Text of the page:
Benin politicians criticise PM's bid for presidency
A group of politicians and union leaders in Benin say they are opposed to Prime Minister Lionel Zinsou standing for the presidency, claiming he was "parachuted in" by former colonial power France.
Zinsou, a Franco-Beninese financier, quit last year as head of one of Europe's biggest investment funds to become prime minister of the tiny west African nation in a move that surprised many.
In November, he was named candidate for outgoing President Thomas Boni Yayi's Cowry Forces for an Emerging Benin (FCBE) party at elections on February 28.
A coalition of political and union figures, led by former head of state Nicephore Soglo, on Tuesday claimed there was a plot to "impose" Zinsou as a candidate and demanded France explain itself.
Zinsou, 61, spent most of his career in France where he notably served as current Foreign Minister Laurent Fabius' speechwriter when he was prime minister.
He is the nephew of former Benin president Emile Derlin Zinsou but his detractors still say he has little understanding of Benin and has not spent much time in the country.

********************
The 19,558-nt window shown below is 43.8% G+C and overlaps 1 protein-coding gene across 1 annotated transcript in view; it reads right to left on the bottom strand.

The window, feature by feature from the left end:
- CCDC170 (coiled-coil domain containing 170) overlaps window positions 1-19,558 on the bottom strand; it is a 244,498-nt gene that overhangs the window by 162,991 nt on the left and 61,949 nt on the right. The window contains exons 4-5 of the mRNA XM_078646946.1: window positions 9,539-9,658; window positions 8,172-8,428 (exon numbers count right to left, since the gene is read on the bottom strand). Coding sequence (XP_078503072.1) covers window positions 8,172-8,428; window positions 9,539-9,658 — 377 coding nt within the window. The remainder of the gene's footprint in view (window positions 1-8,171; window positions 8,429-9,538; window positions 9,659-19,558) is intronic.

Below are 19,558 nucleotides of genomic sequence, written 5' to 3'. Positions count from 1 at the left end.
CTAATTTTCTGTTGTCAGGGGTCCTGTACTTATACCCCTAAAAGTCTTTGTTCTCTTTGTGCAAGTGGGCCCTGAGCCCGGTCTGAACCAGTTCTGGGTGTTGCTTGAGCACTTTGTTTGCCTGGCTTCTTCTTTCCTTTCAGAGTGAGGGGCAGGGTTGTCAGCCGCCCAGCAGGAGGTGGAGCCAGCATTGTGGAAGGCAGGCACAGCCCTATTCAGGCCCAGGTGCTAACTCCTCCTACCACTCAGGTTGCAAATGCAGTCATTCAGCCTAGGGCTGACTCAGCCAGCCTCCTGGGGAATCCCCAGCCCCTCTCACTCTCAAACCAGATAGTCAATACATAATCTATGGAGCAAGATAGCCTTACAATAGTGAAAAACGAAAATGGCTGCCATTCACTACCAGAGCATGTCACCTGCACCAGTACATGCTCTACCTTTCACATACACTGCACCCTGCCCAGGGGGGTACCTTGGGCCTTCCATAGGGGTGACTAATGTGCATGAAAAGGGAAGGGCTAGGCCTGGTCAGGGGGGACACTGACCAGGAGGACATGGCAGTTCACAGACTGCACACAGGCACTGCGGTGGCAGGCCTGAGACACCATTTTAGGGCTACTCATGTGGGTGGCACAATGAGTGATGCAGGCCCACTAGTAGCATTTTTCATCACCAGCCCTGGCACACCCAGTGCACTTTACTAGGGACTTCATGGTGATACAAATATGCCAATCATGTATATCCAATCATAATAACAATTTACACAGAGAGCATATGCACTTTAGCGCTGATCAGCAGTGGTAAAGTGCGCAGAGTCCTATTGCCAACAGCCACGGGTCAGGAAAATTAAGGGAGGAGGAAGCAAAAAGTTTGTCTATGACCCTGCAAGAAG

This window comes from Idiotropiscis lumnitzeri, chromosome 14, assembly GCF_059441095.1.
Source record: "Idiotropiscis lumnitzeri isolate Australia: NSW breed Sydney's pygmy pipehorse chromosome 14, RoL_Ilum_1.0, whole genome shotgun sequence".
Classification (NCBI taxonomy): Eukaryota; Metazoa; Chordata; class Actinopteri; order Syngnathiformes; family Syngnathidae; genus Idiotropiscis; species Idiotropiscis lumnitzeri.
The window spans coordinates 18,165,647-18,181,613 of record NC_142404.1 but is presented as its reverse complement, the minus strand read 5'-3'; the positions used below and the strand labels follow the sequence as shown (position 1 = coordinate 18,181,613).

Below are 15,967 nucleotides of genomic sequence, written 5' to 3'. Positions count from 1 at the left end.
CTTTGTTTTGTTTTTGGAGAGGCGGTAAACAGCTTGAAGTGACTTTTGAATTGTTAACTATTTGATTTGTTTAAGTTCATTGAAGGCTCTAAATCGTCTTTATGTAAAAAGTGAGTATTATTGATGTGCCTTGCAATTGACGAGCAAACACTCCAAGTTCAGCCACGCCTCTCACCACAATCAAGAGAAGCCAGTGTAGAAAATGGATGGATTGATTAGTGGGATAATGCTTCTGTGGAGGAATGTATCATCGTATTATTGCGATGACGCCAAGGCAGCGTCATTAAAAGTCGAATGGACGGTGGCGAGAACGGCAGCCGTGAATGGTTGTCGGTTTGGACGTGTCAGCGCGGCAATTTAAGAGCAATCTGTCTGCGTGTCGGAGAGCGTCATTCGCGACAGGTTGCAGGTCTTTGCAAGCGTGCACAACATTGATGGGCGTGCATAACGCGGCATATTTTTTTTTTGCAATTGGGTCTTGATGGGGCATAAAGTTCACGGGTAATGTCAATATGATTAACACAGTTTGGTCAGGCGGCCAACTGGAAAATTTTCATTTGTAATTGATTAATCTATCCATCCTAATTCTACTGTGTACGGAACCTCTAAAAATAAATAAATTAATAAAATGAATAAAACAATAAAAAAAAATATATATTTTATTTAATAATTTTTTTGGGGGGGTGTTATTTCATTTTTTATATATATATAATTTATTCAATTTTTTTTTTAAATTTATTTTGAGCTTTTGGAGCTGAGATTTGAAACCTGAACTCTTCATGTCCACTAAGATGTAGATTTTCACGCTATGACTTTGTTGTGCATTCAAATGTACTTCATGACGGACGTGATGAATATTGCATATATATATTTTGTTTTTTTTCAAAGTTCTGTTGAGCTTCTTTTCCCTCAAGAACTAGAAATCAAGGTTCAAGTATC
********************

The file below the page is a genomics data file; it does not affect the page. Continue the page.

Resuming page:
Government spokesman Alassani Tigri described the claims as "unacceptable" and said they appealed to "hatred, racism, fear and intolerance".
"Our compatriot linked to these comments is a Benin citizen through and through. He is Franco-Beninese like a good number of our countrymen and women...
"No law of the land excludes his run for the presidency," he said in a statement.
Candidates have until January 12 to formally declare their intention to run.
Two prominent businessmen -- farm produce tycoon Sebastien Ajavon and Patrice Talon, who made his fortune in cotton, have already announced they will stand.
Talon was implicated in an alleged plot to poison Boni Yayi and returned from exile in France last year after receiving a formal pardon.
© 2016 AFP